Prudenti: Law schools facing new demands for innovative education — from libn.com by A. Gail Prudenti

Excerpt (emphasis DSC):

Law schools have always taught the law and the practice thereof, but in the 21st century that is not nearly enough to provide students with the tools to succeed.

Clients, particularly business clients, are not only looking for an “attorney” in the customary sense, but a strategic partner equipped to deal with everything from project management to metrics to process enhancement. Those demands present law schools with both an opportunity for and expectation of innovation in legal education.

At Hofstra Law, we are in the process of establishing a new Center for Applied Legal Technology and Innovation where law students will be taught to use current and emerging technology, and to apply those skills and expertise to provide cutting-edge legal services while taking advantage of interdisciplinary opportunities.

Our goal is to teach law students how to use technology to deliver legal services and to yield graduates who combine exceptional legal acumen with the skill and ability to travel comfortably among myriad disciplines. The lawyers of today—and tomorrow—must be more than just conversant with other professionals. Rather, they need to be able to collaborate with experts in other fields to serve the myriad and intertwined interests of the client.

 

 

Also see:

Workforce of the future: The competing forces shaping 2030 — from pwc.com

Excerpt (emphasis DSC):

We are living through a fundamental transformation in the way we work. Automation and ‘thinking machines’ are replacing human tasks and jobs, and changing the skills that organisations are looking for in their people. These momentous changes raise huge organisational, talent and HR challenges – at a time when business leaders are already wrestling with unprecedented risks, disruption and political and societal upheaval.

The pace of change is accelerating.

 


Graphic by DSC

 

Competition for the right talent is fierce. And ‘talent’ no longer means the same as ten years ago; many of the roles, skills and job titles of tomorrow are unknown to us today. How can organisations prepare for a future that few of us can define? How will your talent needs change? How can you attract, keep and motivate the people you need? And what does all this mean for HR?

This isn’t a time to sit back and wait for events to unfold. To be prepared for the future you have to understand it. In this report we look in detail at how the workplace might be shaped over the coming decade.

 

 

 

From DSC:

Peruse the titles of the articles in this document (that features articles from the last 1-2 years) with an eye on the topics and technologies addressed therein! 

 

Artificial Intelligence (AI), virtual reality, augmented reality, robotics, drones, automation, bots, machine learning, NLP/voice recognition and personal assistants, the Internet of Things, facial recognition, data mining, and more. How these technologies roll out — and if some of them should be rolling out at all — needs to be discussed and dealt with sooner. This is due to the fact that the pace of change has changed. If you can look at those articles  — with an eye on the last 500-1000 years or so to compare things to — and say that we aren’t living in times where the trajectory of technological change is exponential, then either you or I don’t know the meaning of that word.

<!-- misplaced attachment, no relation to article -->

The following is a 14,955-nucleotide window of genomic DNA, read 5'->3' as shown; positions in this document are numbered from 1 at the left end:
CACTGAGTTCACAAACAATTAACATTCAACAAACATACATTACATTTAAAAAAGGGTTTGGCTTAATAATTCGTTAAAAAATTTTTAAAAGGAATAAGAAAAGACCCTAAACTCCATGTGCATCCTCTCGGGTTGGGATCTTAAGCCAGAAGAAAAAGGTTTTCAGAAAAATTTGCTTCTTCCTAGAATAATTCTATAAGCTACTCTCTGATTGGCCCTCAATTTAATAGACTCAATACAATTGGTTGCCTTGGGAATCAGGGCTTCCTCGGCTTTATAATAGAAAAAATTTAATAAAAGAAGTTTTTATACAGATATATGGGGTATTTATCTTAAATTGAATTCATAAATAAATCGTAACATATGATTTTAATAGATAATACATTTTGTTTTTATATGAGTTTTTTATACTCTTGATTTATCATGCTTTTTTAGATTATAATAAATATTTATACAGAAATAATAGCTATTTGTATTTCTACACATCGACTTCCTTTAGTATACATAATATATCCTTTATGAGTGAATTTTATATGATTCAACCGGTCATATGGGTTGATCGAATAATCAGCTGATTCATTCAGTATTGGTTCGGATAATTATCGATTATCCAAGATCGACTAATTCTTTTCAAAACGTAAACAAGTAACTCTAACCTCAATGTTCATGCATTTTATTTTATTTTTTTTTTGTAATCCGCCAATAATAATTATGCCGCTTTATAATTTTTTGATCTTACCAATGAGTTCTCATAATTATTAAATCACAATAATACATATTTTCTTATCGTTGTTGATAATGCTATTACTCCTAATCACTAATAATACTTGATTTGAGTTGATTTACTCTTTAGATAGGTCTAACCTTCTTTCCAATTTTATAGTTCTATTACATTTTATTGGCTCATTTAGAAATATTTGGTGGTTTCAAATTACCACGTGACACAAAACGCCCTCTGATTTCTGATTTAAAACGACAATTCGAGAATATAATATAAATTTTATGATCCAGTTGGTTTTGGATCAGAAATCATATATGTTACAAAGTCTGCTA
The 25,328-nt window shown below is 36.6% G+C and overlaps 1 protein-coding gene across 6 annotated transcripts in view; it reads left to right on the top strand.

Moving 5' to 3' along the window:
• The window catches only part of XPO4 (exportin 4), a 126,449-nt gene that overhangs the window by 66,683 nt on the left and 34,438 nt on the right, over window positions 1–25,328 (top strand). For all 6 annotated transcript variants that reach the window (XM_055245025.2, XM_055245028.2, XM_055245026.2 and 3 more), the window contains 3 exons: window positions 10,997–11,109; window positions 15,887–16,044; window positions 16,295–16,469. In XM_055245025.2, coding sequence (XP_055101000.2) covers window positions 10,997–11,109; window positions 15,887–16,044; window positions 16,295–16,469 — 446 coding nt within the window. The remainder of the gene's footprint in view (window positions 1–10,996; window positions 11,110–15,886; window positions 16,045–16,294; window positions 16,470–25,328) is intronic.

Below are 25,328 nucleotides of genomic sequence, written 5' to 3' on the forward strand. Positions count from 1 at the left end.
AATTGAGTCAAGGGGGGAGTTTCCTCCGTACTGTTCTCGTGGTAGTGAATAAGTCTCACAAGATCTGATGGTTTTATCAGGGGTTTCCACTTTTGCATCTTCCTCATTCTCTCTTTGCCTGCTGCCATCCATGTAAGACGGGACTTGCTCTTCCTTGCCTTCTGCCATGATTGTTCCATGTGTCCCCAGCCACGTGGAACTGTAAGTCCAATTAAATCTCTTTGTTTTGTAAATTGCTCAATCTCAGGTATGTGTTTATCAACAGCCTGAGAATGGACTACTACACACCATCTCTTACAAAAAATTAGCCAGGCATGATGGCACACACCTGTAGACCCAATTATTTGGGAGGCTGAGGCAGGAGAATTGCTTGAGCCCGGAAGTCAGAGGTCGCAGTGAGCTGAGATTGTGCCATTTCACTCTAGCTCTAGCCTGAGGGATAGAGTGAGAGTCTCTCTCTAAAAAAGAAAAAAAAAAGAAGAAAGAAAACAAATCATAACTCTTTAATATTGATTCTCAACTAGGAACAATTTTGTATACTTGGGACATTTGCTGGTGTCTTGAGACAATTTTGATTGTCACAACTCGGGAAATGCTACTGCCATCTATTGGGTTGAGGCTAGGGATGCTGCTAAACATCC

The ABA and law schools need to be much more responsive and innovative — or society will end up suffering the consequences.

Daniel Christian

 

 
For museums, augmented reality is the next frontier — from wired.com by Arielle Pardes

Excerpt:

Mae Jemison, the first woman of color to go into space, stood in the center of the room and prepared to become digital. Around her, 106 cameras captured her image in 3-D, which would later render her as a life-sized hologram when viewed through a HoloLens headset.

Jemison was recording what would become the introduction for a new exhibit at the Intrepid Sea, Air, and Space Museum, which opens tomorrow as part of the Smithsonian’s annual Museum Day. In the exhibit, visitors will wear HoloLens headsets and watch Jemison materialize before their eyes, taking them on a tour of the Space Shuttle Enterprise—and through space history. They’re invited to explore artifacts both physical (like the Enterprise) and digital (like a galaxy of AR stars) while Jemison introduces women throughout history who have made important contributions to space exploration.

Interactive museum exhibits like this are becoming more common as augmented reality tech becomes cheaper, lighter, and easier to create.

 

 

Oculus will livestream it’s 5th Connect Conference on Oculus venues — from vrscout.com by Kyle Melnick

Excerpt (emphasis DSC):

Using either an Oculus Go standalone device or a mobile Gear VR headset, users will be able to login to the Oculus Venues app and join other users for an immersive live stream of various developer keynotes and adrenaline-pumping esports competitions.

 

From DSC:
What are the ramifications of this for the future of webinars, teaching and learning, online learning, MOOCs and more…?

 

 

 

10 new AR features in iOS 12 for iPhone & iPad — from mobile-ar.reality.news by Justin Meyers

Excerpt:

Apple’s iOS 12 has finally landed. The big update appeared for everyone on Monday, Sept. 17, and hiding within are some pretty amazing augmented reality upgrades for iPhones, iPads, and iPod touches. We’ve been playing with them ever since the iOS 12 beta launched in June, and here are the things we learned that you’ll want to know about.

For now, here’s everything AR-related that Apple has included in iOS 12. There are some new features aimed to please AR fanatics as well as hook those new to AR into finally getting with the program. But all of the new AR features rely on ARKit 2.0, the latest version of Apple’s augmented reality framework for iOS.

 

 

Berkeley College Faculty Test VR for Learning— from campustechnology.com by Dian Schaffhauser

Excerpt:

In a pilot program at Berkeley College, members of a Virtual Reality Faculty Interest Group tested the use of virtual reality to immerse students in a variety of learning experiences. During winter 2018, seven different instructors in nearly as many disciplines used inexpensive Google Cardboard headsets along with apps on smartphones to virtually place students in North Korea, a taxicab and other environments as part of their classwork.

Participants used free mobile applications such as Within, the New York Times VR, Discovery VR, Jaunt VR and YouTube VR. Their courses included critical writing, international business, business essentials, medical terminology, international banking, public speaking and crisis management.